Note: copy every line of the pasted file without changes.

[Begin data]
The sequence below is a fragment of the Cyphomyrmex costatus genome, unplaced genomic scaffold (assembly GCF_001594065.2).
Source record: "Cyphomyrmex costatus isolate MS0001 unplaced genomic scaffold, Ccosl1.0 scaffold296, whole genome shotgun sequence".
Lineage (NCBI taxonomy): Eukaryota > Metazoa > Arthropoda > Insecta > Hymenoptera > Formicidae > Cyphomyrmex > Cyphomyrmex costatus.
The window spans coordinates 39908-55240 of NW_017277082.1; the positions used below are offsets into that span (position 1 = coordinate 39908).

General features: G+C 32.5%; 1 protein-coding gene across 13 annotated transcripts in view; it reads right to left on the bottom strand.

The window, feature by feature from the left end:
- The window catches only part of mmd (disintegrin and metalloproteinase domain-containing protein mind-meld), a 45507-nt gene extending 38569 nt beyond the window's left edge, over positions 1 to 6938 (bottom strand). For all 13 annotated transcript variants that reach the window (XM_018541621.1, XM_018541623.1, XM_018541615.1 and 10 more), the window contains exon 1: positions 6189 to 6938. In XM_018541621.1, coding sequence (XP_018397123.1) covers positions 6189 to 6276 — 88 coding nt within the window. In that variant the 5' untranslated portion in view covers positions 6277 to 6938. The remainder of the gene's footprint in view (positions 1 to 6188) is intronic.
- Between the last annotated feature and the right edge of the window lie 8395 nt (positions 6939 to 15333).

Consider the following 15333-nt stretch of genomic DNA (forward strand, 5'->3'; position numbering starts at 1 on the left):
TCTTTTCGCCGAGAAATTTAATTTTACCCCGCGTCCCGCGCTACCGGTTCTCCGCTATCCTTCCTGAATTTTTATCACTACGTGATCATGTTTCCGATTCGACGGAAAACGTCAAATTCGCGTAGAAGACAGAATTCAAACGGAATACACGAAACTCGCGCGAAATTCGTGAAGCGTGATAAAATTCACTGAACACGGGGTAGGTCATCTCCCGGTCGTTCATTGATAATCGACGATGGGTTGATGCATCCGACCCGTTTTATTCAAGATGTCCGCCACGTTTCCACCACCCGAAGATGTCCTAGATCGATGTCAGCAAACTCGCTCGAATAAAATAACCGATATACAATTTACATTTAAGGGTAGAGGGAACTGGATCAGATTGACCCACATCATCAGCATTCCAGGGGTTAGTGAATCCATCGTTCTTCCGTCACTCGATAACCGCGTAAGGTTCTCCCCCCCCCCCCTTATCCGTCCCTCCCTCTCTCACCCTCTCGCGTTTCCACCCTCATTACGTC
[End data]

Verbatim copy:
The sequence below is a fragment of the Cyphomyrmex costatus genome, unplaced genomic scaffold (assembly GCF_001594065.2).
Source record: "Cyphomyrmex costatus isolate MS0001 unplaced genomic scaffold, Ccosl1.0 scaffold296, whole genome shotgun sequence".
Lineage (NCBI taxonomy): Eukaryota > Metazoa > Arthropoda > Insecta > Hymenoptera > Formicidae > Cyphomyrmex > Cyphomyrmex costatus.
The window spans coordinates 39908-55240 of NW_017277082.1; the positions used below are offsets into that span (position 1 = coordinate 39908).

General features: G+C 32.5%; 1 protein-coding gene across 13 annotated transcripts in view; it reads right to left on the bottom strand.

The window, feature by feature from the left end:
- The window catches only part of mmd (disintegrin and metalloproteinase domain-containing protein mind-meld), a 45507-nt gene extending 38569 nt beyond the window's left edge, over positions 1 to 6938 (bottom strand). For all 13 annotated transcript variants that reach the window (XM_018541621.1, XM_018541623.1, XM_018541615.1 and 10 more), the window contains exon 1: positions 6189 to 6938. In XM_018541621.1, coding sequence (XP_018397123.1) covers positions 6189 to 6276 — 88 coding nt within the window. In that variant the 5' untranslated portion in view covers positions 6277 to 6938. The remainder of the gene's footprint in view (positions 1 to 6188) is intronic.
- Between the last annotated feature and the right edge of the window lie 8395 nt (positions 6939 to 15333).

Consider the following 15333-nt stretch of genomic DNA (forward strand, 5'->3'; position numbering starts at 1 on the left):
TCTTTTCGCCGAGAAATTTAATTTTACCCCGCGTCCCGCGCTACCGGTTCTCCGCTATCCTTCCTGAATTTTTATCACTACGTGATCATGTTTCCGATTCGACGGAAAACGTCAAATTCGCGTAGAAGACAGAATTCAAACGGAATACACGAAACTCGCGCGAAATTCGTGAAGCGTGATAAAATTCACTGAACACGGGGTAGGTCATCTCCCGGTCGTTCATTGATAATCGACGATGGGTTGATGCATCCGACCCGTTTTATTCAAGATGTCCGCCACGTTTCCACCACCCGAAGATGTCCTAGATCGATGTCAGCAAACTCGCTCGAATAAAATAACCGATATACAATTTACATTTAAGGGTAGAGGGAACTGGATCAGATTGACCCACATCATCAGCATTCCAGGGGTTAGTGAATCCATCGTTCTTCCGTCACTCGATAACCGCGTAAGGTTCTCCCCCCCCCCCCTTATCCGTCCCTCCCTCTCTCACCCTCTCGCGTTTCCACCCTCATTACGTC